Financial services firms with a European operation will need to evaluate for themselves the levels of security deemed necessary and should ensure that their cloud service provider is compliant with at least one of the guidelines published by the European Union Agency for Network and Information Security (ENISA). Top of the list in this regard is resilient infrastructure needed to run cloud-based services.

2) Loss Of Performance

Performance is critical to capital market participants, as the OMD survey highlights: "Fast access to markets and low-latency processing speed has an immediate impact on trade decisions and the difference between winning and being just another also-ran."

The EU, recognizing that investing in infrastructure is key to building confidence in cloud technology, stated that, "the cloud is the 'killer app' for superfast broadband". The recently adopted legislative package for a "Connected Continent: Building a Telecoms Single Market" is expected to boost European cloud computing and improve quality of service. The expected casualty of a single telecoms market, however, is diversification. The EU predicts a large wave of consolidation to occur amongst digital service providers and in terms of cost efficiency, a reduction in the number of datacenters resourced by each provider is foreseen. Consolidation in the form of minimizing the number of datacenters available on the Continent could, however, run the risk of compromising performance and latency. The laws of physics dictate that no IP packet will go down the wires faster than the speed of light, so naturally, the further away two systems are from each other; the longer it takes for communication to occur.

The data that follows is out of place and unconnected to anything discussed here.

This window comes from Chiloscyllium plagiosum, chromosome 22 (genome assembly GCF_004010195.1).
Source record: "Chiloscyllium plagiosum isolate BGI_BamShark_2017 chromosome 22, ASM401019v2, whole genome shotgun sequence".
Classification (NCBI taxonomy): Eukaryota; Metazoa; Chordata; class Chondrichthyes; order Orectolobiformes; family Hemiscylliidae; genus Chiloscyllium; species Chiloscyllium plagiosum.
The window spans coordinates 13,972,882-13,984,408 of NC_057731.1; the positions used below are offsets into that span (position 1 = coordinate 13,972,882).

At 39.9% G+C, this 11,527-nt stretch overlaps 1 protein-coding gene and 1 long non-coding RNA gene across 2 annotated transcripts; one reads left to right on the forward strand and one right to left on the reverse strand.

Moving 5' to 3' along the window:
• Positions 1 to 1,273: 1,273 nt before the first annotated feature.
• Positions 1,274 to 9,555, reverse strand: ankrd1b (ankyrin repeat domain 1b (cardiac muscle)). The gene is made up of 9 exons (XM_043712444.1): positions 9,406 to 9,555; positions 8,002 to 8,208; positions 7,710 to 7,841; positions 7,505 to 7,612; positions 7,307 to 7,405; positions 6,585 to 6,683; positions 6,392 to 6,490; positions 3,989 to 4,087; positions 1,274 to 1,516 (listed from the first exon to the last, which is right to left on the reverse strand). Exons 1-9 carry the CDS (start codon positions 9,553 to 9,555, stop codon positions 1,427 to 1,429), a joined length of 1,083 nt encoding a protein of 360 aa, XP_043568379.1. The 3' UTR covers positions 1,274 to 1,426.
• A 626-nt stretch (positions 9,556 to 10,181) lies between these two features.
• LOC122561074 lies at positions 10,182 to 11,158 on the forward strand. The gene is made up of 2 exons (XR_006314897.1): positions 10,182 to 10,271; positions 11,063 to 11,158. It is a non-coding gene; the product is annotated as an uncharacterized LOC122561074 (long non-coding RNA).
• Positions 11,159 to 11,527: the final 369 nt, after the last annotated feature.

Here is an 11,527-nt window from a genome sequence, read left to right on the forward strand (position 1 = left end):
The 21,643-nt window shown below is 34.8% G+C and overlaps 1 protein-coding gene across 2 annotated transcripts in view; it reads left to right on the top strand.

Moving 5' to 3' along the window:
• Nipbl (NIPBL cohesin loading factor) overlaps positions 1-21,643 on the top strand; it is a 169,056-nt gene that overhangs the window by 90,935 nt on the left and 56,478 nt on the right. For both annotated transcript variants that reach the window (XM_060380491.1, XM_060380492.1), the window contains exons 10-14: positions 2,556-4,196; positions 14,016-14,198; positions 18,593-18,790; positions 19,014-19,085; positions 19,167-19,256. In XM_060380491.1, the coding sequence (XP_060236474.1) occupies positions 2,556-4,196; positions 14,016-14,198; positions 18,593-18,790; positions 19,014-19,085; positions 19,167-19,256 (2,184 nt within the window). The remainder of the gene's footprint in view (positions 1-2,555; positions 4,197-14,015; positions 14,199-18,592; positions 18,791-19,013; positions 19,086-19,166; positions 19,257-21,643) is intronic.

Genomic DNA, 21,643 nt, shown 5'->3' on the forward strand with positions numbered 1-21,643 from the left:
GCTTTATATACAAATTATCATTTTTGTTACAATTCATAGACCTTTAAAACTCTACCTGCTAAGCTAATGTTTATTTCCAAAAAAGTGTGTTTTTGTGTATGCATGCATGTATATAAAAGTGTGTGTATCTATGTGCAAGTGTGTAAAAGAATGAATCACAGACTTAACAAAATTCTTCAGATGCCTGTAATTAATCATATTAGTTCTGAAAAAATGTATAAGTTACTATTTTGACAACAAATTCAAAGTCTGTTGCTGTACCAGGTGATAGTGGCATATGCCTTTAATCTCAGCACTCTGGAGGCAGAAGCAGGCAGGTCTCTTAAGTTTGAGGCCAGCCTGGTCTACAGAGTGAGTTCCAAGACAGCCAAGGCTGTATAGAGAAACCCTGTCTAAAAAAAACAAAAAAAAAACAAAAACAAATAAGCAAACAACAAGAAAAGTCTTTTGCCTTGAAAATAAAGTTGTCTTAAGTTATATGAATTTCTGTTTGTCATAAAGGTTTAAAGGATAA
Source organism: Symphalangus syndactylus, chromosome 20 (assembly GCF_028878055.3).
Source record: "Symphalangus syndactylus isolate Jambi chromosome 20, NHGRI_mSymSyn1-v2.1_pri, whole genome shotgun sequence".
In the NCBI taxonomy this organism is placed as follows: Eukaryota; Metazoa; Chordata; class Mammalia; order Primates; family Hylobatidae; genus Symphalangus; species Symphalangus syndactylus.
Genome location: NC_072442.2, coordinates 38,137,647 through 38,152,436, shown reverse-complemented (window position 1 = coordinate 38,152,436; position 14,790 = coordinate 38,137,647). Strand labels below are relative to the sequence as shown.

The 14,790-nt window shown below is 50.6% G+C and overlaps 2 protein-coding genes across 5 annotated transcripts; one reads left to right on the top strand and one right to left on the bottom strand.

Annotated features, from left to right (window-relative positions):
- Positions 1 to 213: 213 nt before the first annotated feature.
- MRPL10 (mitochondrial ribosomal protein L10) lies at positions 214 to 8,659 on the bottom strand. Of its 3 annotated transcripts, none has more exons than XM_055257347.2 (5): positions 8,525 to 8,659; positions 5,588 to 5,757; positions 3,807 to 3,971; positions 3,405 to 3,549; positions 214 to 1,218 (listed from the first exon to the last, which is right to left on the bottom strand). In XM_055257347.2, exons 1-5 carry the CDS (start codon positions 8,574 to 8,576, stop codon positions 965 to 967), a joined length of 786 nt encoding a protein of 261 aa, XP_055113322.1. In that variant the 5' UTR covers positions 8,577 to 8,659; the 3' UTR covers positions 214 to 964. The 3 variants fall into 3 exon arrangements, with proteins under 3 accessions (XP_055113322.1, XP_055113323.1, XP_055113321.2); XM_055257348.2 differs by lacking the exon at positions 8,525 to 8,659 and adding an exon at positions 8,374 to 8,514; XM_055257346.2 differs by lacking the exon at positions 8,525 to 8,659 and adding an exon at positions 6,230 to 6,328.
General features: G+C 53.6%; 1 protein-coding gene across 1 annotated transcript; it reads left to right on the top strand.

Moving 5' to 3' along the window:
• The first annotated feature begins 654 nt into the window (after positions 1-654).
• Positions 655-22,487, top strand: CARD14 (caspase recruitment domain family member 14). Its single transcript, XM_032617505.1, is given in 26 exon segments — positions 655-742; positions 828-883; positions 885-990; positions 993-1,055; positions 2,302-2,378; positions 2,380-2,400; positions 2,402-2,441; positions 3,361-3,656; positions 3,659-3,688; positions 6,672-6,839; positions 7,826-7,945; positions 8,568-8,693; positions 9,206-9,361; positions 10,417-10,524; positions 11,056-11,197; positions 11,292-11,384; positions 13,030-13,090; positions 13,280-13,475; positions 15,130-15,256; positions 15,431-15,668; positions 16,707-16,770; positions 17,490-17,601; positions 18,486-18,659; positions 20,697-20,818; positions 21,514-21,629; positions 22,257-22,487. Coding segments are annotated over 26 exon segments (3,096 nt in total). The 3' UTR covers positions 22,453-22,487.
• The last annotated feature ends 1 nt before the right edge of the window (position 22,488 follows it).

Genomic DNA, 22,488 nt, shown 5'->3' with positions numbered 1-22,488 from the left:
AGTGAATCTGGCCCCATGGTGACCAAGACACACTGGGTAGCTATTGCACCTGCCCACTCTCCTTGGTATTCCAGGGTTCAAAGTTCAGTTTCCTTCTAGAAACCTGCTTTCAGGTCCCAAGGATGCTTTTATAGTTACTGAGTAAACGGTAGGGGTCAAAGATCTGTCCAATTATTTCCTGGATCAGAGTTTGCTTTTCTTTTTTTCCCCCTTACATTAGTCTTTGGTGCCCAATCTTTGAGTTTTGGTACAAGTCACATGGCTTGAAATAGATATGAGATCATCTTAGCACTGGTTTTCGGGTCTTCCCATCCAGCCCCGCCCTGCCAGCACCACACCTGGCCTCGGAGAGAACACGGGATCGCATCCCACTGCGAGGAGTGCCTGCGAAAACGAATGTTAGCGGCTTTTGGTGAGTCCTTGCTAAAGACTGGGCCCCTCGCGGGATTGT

If a financial services firm relies on latency to improve performance, the location of the data centre is crucial. In order to ensure improved performance it is prudent for businesses to know where their data lives and how quickly they can get to it. Any firm wanting to trade quickly between all the available markets will recognize that a central location can offer a competitive advantage through latency arbitrage opportunities. Fast and resilient connectivity is key and central London is unrivaled in the number of carriers running their fiber connections underground. Consequently, companies could benefit from choosing a cloud service provider that operates from data centre locations that are in proximity to their business operations and provide low latency connectivity via world-class carriers in order to safeguard time-critical performance.

3) Flexibility